To the Editor:
Purpura annularis telangiectodes of Majocchi (PATM) is a type of pigmented purpuric dermatosis (PPD). Patients present with nonblanchable, annular, symmetric, purpuric, and telangiectatic patches, often on the legs, with histology revealing a perivascular lymphocytic infiltrate and extravasated erythrocytes.1,2 A variety of medications have been linked to the development of PPD. We describe a case of levofloxacin-induced PATM.
A 42-year-old man presented with a rash on the arms, trunk, abdomen, and legs of 1 month’s duration. He reported no associated itching, bleeding, or pain, and no history of a similar rash. He had a history of hypothyroidism and had been taking levothyroxine for years. He had no known allergies and no history of childhood eczema, asthma, or allergic rhinitis. Notably, the rash started shortly after the patient finished a 2-week course of levofloxacin, an antibiotic he had not taken in the past. The patient resided with his wife, 3 children, and a pet dog, and no family members had the rash. Prior to presentation, the patient had tried econazole cream and then triamcinolone acetonide cream 0.5% without any clinical improvement.
A complete review of systems was unremarkable. Physical examination revealed scattered, reddish brown, annular, nonscaly patches on the back, abdomen (Figure 1), arms, and legs with nonblanching petechiae within the patches.
A punch biopsy of the left inner thigh demonstrated patchy interface dermatitis, superficial perivascular inflammation, and numerous extravasated red blood cells in the papillary dermis (Figure 2). The histologic features were compatible with the clinical impression of PATM. The patient presented for a follow-up visit 2 weeks later with no new lesions and the old lesions were rapidly fading (Figure 3).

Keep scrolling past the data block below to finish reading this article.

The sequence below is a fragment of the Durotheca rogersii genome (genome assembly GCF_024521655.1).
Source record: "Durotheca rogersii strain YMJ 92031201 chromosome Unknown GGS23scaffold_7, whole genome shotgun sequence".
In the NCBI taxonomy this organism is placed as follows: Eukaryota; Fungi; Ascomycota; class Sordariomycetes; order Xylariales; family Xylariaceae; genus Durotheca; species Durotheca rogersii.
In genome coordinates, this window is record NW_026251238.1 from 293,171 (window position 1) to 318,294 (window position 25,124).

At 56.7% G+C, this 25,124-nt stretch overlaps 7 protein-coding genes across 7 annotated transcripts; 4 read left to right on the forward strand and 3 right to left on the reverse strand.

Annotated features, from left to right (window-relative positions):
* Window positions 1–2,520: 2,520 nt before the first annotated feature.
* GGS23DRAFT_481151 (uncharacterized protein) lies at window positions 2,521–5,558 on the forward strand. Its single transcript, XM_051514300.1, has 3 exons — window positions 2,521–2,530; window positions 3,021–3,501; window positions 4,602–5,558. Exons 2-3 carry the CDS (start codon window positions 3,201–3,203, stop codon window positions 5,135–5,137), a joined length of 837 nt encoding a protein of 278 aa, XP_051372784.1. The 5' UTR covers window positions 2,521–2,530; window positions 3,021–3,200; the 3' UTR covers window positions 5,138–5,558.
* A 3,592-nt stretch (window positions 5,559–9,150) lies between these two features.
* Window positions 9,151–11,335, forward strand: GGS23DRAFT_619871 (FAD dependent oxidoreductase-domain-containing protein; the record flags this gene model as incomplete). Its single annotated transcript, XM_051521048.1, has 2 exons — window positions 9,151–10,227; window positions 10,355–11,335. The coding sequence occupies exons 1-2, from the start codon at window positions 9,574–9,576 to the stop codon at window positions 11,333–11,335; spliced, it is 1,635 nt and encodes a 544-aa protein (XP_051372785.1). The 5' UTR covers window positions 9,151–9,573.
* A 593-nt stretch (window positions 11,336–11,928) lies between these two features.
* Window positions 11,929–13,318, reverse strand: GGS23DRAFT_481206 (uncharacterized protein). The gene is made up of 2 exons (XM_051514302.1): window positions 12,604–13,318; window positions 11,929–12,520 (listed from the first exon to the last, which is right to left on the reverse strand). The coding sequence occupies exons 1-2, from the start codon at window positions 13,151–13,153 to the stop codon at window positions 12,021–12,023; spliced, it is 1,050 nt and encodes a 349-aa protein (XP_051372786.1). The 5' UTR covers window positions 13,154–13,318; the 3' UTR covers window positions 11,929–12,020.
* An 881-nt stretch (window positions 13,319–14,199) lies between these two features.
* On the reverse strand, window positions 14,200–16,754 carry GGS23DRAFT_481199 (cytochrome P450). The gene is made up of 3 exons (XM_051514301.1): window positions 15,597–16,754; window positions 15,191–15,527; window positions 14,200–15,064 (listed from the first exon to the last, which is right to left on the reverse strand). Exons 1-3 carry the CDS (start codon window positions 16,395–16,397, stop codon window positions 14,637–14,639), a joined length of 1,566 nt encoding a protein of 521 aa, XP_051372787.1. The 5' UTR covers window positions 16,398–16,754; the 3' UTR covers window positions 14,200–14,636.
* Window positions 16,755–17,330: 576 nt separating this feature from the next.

Pigmented purpuric dermatoses are a group of conditions that have different clinical morphologies but similar histopathologic examinations.2 All PPDs are characterized by nonblanching, nonpalpable, purpuric lesions that often are bilaterally symmetrical and present on the legs.2,3 Although the precise etiology of these conditions is not known, most cases include a perivascular lymphocytic infiltrate along with the presence of extravasated erythrocytes and hemosiderin deposition in the dermis.2 Of note, PATM often is idiopathic and patients usually present with no associated comorbidities.3 The currently established PPDs include progressive pigmentary dermatosis (Schamberg disease), PATM, pigmented purpuric lichenoid dermatosis of Gougerot and Blum, lichen aureus, and eczematidlike purpura of Doucas and Kapetanakis.2,4